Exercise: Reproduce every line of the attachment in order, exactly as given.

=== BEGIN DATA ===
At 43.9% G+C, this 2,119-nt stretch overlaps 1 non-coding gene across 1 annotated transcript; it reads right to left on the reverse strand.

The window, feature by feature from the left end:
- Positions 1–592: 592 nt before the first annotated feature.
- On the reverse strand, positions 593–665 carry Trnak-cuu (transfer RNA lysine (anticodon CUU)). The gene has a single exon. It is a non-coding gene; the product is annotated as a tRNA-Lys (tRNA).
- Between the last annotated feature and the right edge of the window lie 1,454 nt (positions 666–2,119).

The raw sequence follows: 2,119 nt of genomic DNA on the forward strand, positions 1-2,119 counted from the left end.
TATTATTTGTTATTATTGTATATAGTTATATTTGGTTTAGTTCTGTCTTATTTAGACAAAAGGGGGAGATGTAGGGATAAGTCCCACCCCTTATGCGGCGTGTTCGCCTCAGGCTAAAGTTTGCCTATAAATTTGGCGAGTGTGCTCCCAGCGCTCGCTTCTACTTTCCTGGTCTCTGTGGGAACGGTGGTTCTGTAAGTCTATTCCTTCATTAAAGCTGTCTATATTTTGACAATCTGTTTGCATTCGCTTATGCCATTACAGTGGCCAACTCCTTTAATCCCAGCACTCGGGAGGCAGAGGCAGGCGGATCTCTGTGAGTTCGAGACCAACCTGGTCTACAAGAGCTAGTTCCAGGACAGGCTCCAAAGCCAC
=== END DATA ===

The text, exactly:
At 43.9% G+C, this 2,119-nt stretch overlaps 1 non-coding gene across 1 annotated transcript; it reads right to left on the reverse strand.

The window, feature by feature from the left end:
- Positions 1–592: 592 nt before the first annotated feature.
- On the reverse strand, positions 593–665 carry Trnak-cuu (transfer RNA lysine (anticodon CUU)). The gene has a single exon. It is a non-coding gene; the product is annotated as a tRNA-Lys (tRNA).
- Between the last annotated feature and the right edge of the window lie 1,454 nt (positions 666–2,119).

The raw sequence follows: 2,119 nt of genomic DNA on the forward strand, positions 1-2,119 counted from the left end.
TATTATTTGTTATTATTGTATATAGTTATATTTGGTTTAGTTCTGTCTTATTTAGACAAAAGGGGGAGATGTAGGGATAAGTCCCACCCCTTATGCGGCGTGTTCGCCTCAGGCTAAAGTTTGCCTATAAATTTGGCGAGTGTGCTCCCAGCGCTCGCTTCTACTTTCCTGGTCTCTGTGGGAACGGTGGTTCTGTAAGTCTATTCCTTCATTAAAGCTGTCTATATTTTGACAATCTGTTTGCATTCGCTTATGCCATTACAGTGGCCAACTCCTTTAATCCCAGCACTCGGGAGGCAGAGGCAGGCGGATCTCTGTGAGTTCGAGACCAACCTGGTCTACAAGAGCTAGTTCCAGGACAGGCTCCAAAGCCAC